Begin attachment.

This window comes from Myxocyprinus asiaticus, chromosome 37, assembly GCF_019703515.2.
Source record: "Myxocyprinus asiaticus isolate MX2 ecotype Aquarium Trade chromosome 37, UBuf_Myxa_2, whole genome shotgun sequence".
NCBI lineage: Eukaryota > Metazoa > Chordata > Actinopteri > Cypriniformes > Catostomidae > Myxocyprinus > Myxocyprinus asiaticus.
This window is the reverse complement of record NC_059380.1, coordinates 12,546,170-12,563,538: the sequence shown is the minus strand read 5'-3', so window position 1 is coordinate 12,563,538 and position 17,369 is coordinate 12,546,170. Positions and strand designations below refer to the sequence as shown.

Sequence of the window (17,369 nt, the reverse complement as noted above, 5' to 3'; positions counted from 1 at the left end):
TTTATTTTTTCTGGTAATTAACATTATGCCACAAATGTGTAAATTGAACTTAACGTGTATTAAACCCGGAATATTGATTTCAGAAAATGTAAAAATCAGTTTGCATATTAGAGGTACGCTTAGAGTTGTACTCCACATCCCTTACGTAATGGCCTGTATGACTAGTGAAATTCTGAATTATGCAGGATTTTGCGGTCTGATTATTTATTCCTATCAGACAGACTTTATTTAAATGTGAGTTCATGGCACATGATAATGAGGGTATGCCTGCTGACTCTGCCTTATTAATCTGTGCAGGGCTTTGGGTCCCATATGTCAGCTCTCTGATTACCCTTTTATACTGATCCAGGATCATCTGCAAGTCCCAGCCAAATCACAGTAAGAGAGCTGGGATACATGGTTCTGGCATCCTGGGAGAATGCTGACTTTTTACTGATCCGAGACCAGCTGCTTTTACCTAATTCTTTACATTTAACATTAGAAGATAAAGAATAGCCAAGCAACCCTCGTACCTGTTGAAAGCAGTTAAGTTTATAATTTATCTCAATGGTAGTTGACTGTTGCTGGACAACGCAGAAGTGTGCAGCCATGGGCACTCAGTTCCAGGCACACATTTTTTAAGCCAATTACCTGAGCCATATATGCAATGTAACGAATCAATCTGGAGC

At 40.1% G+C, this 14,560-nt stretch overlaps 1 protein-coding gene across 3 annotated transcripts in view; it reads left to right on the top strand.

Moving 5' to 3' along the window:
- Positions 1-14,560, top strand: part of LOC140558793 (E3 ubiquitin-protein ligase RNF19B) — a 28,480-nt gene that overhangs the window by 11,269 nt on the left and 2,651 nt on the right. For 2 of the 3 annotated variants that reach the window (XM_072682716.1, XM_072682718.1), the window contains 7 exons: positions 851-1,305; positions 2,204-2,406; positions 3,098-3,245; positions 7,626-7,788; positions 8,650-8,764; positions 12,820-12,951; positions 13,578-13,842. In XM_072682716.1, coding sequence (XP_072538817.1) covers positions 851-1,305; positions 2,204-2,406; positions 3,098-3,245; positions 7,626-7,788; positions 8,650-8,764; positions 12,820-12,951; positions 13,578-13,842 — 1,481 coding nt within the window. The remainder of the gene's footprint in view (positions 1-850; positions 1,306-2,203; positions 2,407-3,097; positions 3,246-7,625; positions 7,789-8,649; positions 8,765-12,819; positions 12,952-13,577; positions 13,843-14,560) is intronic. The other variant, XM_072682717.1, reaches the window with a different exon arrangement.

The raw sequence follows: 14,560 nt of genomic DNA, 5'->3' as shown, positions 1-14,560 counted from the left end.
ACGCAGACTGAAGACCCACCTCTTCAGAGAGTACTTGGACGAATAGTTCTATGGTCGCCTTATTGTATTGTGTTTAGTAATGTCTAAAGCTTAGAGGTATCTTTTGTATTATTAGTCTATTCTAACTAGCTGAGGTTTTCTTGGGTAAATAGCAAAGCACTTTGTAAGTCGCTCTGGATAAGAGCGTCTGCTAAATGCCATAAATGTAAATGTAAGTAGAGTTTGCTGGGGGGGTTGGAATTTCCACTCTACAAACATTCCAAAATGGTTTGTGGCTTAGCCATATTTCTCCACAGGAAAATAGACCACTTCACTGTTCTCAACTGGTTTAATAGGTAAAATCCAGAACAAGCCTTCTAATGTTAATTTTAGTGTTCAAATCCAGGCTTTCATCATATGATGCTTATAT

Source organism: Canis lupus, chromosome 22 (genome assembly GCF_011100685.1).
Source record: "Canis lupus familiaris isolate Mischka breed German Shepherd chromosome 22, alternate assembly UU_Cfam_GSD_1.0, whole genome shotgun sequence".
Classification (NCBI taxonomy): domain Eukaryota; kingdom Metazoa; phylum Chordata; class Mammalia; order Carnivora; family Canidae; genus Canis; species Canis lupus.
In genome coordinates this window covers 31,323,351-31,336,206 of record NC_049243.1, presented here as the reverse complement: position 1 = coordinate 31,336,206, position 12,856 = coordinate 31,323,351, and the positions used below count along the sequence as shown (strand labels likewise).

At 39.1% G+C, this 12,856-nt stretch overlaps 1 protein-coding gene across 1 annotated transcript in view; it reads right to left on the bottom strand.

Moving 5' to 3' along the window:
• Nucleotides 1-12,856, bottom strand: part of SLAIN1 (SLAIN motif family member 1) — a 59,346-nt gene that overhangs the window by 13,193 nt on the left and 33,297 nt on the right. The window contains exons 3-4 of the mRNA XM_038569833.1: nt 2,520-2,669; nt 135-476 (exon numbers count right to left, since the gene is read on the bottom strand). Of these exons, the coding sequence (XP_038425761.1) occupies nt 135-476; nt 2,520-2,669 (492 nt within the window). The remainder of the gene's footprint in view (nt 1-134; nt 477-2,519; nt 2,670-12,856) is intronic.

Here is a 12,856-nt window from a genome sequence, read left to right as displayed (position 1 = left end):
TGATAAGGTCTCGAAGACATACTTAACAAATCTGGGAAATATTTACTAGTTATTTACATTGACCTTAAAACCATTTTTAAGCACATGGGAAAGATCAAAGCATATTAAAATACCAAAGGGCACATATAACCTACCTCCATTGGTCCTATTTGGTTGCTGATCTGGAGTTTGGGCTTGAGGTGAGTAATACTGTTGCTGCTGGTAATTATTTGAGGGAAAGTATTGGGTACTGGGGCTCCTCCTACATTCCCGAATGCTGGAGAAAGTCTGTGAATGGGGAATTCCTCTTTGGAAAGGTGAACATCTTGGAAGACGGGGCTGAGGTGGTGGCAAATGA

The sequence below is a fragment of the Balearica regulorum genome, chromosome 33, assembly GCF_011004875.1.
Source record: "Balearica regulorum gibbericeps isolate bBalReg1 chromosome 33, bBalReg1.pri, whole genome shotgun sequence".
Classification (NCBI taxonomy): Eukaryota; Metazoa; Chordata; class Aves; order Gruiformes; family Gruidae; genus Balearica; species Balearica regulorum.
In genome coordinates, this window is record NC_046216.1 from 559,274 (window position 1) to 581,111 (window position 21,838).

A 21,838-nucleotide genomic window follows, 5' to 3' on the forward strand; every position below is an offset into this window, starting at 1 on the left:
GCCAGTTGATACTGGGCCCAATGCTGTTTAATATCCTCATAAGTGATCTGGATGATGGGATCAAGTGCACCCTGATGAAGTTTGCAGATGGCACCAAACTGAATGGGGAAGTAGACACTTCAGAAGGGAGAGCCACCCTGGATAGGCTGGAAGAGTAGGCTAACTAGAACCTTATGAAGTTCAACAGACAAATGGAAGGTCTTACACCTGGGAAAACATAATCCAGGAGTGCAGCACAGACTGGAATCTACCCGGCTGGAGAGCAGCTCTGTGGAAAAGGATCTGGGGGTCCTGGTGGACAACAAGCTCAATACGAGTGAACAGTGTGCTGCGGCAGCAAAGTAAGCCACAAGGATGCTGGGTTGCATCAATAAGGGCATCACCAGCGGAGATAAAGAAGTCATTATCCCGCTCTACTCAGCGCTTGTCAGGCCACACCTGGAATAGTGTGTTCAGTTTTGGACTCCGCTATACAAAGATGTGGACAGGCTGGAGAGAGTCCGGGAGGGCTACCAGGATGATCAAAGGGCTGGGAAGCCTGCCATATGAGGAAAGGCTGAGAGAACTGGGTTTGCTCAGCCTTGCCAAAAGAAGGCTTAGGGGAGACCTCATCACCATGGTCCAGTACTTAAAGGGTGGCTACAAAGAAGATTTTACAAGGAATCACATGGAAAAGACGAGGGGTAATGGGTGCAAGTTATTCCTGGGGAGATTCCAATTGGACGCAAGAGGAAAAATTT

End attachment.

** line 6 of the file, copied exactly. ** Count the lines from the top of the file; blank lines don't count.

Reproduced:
TTTATTTTTTCTGGTAATTAACATTATGCCACAAATGTGTAAATTGAACTTAACGTGTATTAAACCCGGAATATTGATTTCAGAAAATGTAAAAATCAGTTTGCATATTAGAGGTACGCTTAGAGTTGTACTCCACATCCCTTACGTAATGGCCTGTATGACTAGTGAAATTCTGAATTATGCAGGATTTTGCGGTCTGATTATTTATTCCTATCAGACAGACTTTATTTAAATGTGAGTTCATGGCACATGATAATGAGGGTATGCCTGCTGACTCTGCCTTATTAATCTGTGCAGGGCTTTGGGTCCCATATGTCAGCTCTCTGATTACCCTTTTATACTGATCCAGGATCATCTGCAAGTCCCAGCCAAATCACAGTAAGAGAGCTGGGATACATGGTTCTGGCATCCTGGGAGAATGCTGACTTTTTACTGATCCGAGACCAGCTGCTTTTACCTAATTCTTTACATTTAACATTAGAAGATAAAGAATAGCCAAGCAACCCTCGTACCTGTTGAAAGCAGTTAAGTTTATAATTTATCTCAATGGTAGTTGACTGTTGCTGGACAACGCAGAAGTGTGCAGCCATGGGCACTCAGTTCCAGGCACACATTTTTTAAGCCAATTACCTGAGCCATATATGCAATGTAACGAATCAATCTGGAGC